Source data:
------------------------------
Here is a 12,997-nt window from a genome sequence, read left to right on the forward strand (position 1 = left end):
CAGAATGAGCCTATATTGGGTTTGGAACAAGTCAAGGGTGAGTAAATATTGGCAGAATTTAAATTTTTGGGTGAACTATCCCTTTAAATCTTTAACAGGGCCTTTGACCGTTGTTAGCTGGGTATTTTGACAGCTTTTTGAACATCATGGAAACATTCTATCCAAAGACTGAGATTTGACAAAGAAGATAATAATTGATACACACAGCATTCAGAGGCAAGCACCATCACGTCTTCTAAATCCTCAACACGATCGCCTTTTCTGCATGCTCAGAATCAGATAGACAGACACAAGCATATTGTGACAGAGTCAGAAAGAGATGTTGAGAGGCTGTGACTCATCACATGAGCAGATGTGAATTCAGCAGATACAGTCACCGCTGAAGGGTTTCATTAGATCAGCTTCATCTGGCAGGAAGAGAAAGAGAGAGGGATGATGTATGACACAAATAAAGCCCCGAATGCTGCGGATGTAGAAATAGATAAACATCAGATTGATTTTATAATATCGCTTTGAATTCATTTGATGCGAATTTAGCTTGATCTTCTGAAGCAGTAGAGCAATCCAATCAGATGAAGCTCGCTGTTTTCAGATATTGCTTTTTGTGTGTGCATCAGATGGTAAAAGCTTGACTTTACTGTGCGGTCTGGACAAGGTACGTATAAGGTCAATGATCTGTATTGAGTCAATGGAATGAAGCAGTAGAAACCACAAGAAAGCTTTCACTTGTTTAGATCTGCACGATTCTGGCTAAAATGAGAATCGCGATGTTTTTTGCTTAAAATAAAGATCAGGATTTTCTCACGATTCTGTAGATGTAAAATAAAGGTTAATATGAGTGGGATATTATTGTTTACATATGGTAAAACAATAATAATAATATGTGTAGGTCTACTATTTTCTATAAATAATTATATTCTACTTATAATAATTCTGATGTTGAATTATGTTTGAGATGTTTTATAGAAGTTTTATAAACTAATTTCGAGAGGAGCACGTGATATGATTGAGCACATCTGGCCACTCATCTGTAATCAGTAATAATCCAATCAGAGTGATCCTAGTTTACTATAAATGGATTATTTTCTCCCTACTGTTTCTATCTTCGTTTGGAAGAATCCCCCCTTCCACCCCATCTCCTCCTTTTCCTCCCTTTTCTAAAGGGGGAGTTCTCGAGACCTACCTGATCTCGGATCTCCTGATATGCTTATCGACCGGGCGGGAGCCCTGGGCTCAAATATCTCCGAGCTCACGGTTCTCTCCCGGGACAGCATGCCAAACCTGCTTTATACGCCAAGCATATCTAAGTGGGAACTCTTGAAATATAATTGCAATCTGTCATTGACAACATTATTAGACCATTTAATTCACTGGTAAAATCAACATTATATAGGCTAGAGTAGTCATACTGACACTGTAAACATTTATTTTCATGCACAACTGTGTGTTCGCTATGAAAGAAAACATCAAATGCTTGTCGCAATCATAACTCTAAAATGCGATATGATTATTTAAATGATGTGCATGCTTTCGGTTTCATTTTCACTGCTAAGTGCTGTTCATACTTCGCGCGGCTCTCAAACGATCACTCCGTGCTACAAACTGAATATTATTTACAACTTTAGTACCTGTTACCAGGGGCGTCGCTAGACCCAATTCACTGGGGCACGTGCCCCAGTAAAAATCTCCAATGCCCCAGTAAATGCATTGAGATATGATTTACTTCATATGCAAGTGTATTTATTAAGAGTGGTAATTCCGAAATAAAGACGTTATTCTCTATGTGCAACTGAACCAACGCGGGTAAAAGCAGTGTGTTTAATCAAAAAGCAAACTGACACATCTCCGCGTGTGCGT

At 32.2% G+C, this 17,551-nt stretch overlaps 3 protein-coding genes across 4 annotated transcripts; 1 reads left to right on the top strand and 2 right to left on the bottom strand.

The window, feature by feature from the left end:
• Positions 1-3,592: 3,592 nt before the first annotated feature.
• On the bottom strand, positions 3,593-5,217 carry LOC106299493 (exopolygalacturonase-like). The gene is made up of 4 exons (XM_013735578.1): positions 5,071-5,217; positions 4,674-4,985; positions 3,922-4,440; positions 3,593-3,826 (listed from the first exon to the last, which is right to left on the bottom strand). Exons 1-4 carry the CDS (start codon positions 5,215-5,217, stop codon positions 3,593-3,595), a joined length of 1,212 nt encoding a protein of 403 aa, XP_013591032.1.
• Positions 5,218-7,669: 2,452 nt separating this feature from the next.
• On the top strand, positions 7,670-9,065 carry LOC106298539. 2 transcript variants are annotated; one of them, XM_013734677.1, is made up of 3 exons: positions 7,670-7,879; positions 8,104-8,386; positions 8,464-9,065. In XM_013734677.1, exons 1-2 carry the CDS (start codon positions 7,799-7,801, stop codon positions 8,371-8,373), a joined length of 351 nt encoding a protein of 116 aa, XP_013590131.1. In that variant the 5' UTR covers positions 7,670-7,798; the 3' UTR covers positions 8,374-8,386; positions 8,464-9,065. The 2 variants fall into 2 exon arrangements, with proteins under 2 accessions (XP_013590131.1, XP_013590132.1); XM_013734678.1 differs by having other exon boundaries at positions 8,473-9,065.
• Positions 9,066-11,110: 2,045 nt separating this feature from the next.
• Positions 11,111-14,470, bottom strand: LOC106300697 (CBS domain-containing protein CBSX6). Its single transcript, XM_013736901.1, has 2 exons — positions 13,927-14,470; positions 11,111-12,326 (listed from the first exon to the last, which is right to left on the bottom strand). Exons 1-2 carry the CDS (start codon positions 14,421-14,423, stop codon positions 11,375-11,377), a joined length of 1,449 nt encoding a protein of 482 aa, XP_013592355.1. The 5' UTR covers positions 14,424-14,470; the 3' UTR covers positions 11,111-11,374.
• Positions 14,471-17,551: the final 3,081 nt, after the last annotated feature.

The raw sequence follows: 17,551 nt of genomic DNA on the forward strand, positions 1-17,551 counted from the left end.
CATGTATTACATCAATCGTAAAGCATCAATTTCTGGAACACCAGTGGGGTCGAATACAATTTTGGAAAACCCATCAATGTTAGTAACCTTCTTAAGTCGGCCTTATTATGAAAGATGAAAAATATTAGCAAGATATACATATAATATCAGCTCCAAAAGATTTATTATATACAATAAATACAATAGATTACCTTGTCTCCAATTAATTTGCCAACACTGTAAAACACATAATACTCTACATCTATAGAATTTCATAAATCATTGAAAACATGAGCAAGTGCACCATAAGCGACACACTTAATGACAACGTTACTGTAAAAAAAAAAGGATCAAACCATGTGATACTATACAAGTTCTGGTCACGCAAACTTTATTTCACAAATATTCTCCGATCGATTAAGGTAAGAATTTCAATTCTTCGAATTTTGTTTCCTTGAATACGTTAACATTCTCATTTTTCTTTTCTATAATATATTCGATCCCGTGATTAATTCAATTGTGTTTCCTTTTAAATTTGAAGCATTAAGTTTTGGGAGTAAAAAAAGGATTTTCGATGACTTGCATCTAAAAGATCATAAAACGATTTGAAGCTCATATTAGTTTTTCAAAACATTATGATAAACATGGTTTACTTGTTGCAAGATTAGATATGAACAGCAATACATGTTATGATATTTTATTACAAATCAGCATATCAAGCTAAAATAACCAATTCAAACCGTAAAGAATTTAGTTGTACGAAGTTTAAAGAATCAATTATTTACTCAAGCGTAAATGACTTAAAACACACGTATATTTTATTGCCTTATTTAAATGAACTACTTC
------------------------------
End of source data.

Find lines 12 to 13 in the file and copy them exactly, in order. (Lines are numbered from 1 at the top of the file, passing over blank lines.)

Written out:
The raw sequence follows: 17,551 nt of genomic DNA on the forward strand, positions 1-17,551 counted from the left end.
CATGTATTACATCAATCGTAAAGCATCAATTTCTGGAACACCAGTGGGGTCGAATACAATTTTGGAAAACCCATCAATGTTAGTAACCTTCTTAAGTCGGCCTTATTATGAAAGATGAAAAATATTAGCAAGATATACATATAATATCAGCTCCAAAAGATTTATTATATACAATAAATACAATAGATTACCTTGTCTCCAATTAATTTGCCAACACTGTAAAACACATAATACTCTACATCTATAGAATTTCATAAATCATTGAAAACATGAGCAAGTGCACCATAAGCGACACACTTAATGACAACGTTACTGTAAAAAAAAAAGGATCAAACCATGTGATACTATACAAGTTCTGGTCACGCAAACTTTATTTCACAAATATTCTCCGATCGATTAAGGTAAGAATTTCAATTCTTCGAATTTTGTTTCCTTGAATACGTTAACATTCTCATTTTTCTTTTCTATAATATATTCGATCCCGTGATTAATTCAATTGTGTTTCCTTTTAAATTTGAAGCATTAAGTTTTGGGAGTAAAAAAAGGATTTTCGATGACTTGCATCTAAAAGATCATAAAACGATTTGAAGCTCATATTAGTTTTTCAAAACATTATGATAAACATGGTTTACTTGTTGCAAGATTAGATATGAACAGCAATACATGTTATGATATTTTATTACAAATCAGCATATCAAGCTAAAATAACCAATTCAAACCGTAAAGAATTTAGTTGTACGAAGTTTAAAGAATCAATTATTTACTCAAGCGTAAATGACTTAAAACACACGTATATTTTATTGCCTTATTTAAATGAACTACTTC